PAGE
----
The commission was created by Section 101 of the FY2020 General Appropriations Act.
SECTION 101. There shall be a special commission to conduct a comprehensive study to evaluate and make recommendations regarding the appropriate level of funding for the department of correction and each sheriff’s department. The commission shall consist of: 2 persons to be appointed by the senate president, 1 of whom shall serve as co-chair; 2 persons to be appointed by the speaker of the house of representatives, 1 of whom shall serve as co-chair; 1 person to be appointed by the minority leader of the senate; 1 person to be appointed by the minority leader of the house of representatives; the secretary of public safety and security or a designee; the commissioner of correction or a designee; the secretary of administration and finance or a designee; 2 persons to be appointed by the Massachusetts Sheriffs’ Association; the chief justice of the trial court or a designee; the commissioner of probation or a designee; the chairman of the parole board or a designee; 1 person to be appointed by the Massachusetts Bar Association; 1 person to be appointed by the Boston Bar Association; and 3 persons to be appointed by the governor, after considering any recommendations from the Massachusetts Institute for a New Commonwealth, Inc., Pioneer Institute, Inc., Prisoners’ Legal Services and the Massachusetts AFL-CIO, 1 of whom shall be employed by a public or private institution of higher education with an expertise in criminology and criminal justice.
The study shall include, but not be limited to: (i) a review of staffing ratios and employee costs in each state prison and house of correction; (ii) an examination of potential ways to increase efficiencies and reduce fixed costs in state prisons and houses of correction; (iii) an analysis of the amount spent by the department of correction and by each sheriff’s department on mental health and substance use disorder services and the appropriate levels of funding necessary to meet the service needs of incarcerated people; (iv) a review of all discretionary programming offered in state prisons and houses of correction, including an analysis of geographical disparities in discretionary programming; (v) an analysis of chapter 69 of the acts of 2018, its impacts on state prisons and houses of correction and best practices to implement its requirements; (vi) a review of the physical assets, infrastructure, buildings and communications equipment owned by each sheriff’s department and state prison; and (vii) a review of the funding sources for the department of correction and each sheriff’s department, including appropriations from the commonwealth, commissary charges, prison industries, trust fund accounts, intermunicipal agreements, other inmate fees and expenses and other sources of revenue.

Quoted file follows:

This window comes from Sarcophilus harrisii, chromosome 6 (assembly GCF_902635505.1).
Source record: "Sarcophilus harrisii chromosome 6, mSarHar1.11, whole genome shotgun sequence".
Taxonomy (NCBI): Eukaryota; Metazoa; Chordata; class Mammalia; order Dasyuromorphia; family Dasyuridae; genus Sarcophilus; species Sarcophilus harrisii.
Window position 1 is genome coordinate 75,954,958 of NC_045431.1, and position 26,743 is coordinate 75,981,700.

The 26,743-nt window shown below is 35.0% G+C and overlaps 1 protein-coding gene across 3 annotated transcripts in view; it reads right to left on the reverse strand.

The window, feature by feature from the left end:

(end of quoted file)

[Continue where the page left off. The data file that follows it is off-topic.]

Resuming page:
The study shall include data for each state prison and house of correction on: (i) inmate population; (ii) costs per inmate, as defined by the commission; (iii) health care expenses; (iv) payroll expenses, including payroll spending on care and custody personnel; and (v) expenses on programming for recidivism reduction, including case management, reentry support, behavioral health counseling, education and vocational or workforce development programs. The report shall include data for the previous 5 fiscal years, the current fiscal year, and projected data for fiscal year 2021 and fiscal year 2022.